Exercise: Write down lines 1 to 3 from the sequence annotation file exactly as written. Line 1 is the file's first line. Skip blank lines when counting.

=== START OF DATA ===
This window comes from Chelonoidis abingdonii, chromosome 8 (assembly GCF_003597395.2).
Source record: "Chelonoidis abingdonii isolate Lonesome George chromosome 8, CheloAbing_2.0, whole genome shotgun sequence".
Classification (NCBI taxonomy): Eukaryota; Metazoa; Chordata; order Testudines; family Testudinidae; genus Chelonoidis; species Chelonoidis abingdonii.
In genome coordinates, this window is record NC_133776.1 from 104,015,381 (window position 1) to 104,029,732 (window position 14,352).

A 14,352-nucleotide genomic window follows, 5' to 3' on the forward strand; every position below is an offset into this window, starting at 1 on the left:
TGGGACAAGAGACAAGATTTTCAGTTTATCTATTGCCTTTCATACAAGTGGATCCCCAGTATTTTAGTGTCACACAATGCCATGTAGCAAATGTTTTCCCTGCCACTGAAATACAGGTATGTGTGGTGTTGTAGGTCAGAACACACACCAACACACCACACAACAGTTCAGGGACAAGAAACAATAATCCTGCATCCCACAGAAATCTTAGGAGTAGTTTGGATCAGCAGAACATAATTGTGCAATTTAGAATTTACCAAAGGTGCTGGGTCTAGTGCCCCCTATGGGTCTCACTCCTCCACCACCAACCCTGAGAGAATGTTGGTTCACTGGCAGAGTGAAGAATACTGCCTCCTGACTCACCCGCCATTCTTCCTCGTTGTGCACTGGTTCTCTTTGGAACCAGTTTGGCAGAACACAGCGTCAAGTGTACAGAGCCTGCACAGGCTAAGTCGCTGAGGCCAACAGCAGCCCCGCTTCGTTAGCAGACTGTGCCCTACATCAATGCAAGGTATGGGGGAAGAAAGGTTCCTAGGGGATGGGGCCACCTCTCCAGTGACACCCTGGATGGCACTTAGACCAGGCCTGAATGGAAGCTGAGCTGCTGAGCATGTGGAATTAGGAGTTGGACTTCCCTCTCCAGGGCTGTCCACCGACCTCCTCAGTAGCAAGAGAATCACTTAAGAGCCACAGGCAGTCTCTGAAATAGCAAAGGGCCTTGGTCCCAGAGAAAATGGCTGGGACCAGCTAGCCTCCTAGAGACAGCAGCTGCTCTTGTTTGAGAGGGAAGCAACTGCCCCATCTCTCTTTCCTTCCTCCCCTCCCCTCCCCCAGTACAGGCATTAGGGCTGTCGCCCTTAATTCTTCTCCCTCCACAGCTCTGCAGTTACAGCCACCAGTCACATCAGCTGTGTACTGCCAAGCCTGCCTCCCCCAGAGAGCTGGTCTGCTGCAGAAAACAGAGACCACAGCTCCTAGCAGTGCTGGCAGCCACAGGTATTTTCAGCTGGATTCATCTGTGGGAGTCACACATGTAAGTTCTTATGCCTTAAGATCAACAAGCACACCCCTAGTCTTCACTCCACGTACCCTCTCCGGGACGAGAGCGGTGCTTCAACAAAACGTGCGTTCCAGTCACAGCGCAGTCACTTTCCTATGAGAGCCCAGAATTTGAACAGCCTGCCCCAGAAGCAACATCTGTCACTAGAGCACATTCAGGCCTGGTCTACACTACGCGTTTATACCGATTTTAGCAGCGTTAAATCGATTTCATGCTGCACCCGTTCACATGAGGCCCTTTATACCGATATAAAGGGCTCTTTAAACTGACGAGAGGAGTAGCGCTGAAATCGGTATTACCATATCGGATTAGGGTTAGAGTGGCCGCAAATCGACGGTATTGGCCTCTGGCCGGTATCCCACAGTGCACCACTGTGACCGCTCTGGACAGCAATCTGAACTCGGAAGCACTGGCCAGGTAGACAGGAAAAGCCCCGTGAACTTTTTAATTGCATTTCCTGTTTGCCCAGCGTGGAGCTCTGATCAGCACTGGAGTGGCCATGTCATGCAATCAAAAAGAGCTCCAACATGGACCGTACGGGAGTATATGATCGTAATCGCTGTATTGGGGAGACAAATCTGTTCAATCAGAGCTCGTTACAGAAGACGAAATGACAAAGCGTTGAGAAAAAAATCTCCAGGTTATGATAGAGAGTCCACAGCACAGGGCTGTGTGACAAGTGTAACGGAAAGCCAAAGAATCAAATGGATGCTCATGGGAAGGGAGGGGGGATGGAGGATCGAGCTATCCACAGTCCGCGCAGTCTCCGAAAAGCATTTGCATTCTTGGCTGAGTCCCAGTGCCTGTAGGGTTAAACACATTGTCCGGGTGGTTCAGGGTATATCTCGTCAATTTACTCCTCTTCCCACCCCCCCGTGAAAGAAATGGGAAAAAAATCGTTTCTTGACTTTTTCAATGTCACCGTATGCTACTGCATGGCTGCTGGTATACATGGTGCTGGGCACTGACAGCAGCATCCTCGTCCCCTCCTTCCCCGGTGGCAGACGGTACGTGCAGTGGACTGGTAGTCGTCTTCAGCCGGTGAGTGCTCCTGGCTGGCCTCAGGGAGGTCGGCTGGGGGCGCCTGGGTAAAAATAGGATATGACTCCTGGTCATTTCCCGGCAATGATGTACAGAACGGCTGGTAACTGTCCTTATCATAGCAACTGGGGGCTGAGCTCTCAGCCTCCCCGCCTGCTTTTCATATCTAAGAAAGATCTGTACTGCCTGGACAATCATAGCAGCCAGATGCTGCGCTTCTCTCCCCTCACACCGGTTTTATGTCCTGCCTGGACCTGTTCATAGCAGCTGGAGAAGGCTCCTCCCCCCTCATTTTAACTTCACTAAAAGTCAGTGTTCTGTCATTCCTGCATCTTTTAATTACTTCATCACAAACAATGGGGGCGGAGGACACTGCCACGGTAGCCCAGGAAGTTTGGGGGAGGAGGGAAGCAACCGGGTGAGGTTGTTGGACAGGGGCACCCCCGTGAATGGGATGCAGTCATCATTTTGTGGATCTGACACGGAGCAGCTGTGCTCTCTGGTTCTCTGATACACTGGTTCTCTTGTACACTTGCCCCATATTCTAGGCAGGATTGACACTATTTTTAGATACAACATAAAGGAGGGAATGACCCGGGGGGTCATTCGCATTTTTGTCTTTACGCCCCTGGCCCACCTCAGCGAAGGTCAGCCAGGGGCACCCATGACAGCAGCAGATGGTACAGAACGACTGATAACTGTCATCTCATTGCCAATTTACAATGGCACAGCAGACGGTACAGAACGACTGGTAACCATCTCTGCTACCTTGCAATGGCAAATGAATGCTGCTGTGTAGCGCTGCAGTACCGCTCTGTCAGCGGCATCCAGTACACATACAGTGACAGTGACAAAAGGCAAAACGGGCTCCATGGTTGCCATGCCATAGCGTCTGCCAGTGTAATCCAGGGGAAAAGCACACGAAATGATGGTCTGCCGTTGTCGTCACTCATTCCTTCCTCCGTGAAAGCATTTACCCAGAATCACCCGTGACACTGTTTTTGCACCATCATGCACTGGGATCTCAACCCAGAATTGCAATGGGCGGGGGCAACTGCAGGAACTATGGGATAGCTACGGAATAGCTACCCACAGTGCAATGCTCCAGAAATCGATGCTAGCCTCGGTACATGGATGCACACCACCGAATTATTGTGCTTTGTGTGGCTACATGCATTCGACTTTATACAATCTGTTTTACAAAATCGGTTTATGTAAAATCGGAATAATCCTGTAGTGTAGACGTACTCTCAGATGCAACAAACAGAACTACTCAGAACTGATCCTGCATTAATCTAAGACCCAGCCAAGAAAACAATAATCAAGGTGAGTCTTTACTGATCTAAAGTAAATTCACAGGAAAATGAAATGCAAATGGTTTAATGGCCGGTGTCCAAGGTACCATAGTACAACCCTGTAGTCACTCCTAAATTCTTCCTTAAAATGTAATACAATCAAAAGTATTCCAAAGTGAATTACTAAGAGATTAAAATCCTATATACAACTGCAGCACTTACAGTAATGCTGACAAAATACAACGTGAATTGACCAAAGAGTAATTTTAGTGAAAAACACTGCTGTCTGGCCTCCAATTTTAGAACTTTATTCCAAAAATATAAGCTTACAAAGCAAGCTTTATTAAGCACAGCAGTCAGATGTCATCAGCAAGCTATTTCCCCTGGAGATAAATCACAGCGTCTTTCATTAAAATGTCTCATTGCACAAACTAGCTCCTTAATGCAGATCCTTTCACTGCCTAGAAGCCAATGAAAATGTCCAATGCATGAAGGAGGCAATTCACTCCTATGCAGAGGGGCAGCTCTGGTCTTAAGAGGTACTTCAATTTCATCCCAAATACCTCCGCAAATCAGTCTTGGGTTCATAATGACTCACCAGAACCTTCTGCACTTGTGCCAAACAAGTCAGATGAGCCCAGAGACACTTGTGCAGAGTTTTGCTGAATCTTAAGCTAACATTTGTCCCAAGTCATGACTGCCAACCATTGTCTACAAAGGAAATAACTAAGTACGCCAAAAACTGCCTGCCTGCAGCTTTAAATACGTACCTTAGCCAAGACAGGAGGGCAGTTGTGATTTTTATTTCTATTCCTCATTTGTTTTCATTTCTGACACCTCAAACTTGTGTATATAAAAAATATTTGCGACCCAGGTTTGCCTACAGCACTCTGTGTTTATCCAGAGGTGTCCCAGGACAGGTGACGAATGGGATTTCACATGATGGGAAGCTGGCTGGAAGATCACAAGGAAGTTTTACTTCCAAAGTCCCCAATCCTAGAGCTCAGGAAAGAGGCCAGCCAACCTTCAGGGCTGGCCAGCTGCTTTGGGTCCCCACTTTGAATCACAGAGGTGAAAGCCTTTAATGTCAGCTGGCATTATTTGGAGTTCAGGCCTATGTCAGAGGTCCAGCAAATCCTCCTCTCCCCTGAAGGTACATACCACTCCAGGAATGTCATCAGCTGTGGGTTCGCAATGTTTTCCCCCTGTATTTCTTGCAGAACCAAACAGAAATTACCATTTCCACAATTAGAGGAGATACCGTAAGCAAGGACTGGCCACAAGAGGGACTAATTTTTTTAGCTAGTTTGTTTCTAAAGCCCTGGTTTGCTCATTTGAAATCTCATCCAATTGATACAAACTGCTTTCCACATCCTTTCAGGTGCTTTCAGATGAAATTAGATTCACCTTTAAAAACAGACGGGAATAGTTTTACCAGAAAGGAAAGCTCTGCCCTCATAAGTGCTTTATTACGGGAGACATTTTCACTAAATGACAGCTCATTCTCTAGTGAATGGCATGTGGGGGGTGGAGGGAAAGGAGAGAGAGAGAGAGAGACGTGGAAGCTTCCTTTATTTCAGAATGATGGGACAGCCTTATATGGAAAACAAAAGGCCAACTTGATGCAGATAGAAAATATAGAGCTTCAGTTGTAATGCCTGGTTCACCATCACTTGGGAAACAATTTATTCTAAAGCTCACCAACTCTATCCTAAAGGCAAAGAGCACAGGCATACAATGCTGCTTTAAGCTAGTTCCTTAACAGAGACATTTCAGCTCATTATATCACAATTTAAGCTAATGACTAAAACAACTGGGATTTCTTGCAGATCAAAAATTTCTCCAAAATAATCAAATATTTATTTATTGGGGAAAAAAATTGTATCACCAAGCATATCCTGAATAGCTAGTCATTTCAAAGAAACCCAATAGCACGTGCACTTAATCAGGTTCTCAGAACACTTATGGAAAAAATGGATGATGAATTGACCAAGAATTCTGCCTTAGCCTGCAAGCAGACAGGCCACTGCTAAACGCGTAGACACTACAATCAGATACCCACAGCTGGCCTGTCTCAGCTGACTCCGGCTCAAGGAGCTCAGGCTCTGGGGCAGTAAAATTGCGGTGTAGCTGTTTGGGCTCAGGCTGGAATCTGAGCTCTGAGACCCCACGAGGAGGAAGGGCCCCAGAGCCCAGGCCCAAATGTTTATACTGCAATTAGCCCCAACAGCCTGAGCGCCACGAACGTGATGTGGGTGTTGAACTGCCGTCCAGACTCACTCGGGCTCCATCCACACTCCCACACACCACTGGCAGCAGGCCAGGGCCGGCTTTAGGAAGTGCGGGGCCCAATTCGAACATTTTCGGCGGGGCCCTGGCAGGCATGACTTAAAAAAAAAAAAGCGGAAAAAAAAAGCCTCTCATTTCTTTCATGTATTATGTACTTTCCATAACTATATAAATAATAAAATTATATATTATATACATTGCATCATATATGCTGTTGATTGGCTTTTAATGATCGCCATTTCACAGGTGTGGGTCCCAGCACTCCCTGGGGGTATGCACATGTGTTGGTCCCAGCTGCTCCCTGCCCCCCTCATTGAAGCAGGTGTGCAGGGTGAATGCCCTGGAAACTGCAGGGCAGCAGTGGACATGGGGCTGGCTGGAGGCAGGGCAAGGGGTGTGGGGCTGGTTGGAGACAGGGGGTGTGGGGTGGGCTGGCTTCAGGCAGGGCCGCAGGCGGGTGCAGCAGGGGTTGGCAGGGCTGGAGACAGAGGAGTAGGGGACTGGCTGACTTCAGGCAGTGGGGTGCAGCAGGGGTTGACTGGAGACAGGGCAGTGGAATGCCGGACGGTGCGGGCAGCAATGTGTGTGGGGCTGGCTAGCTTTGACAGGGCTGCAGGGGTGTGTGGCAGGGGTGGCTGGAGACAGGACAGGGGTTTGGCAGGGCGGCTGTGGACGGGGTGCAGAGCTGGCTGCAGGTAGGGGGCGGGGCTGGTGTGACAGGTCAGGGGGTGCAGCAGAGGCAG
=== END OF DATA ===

This window comes from Chelonoidis abingdonii, chromosome 8 (assembly GCF_003597395.2).
Source record: "Chelonoidis abingdonii isolate Lonesome George chromosome 8, CheloAbing_2.0, whole genome shotgun sequence".
Classification (NCBI taxonomy): Eukaryota; Metazoa; Chordata; order Testudines; family Testudinidae; genus Chelonoidis; species Chelonoidis abingdonii.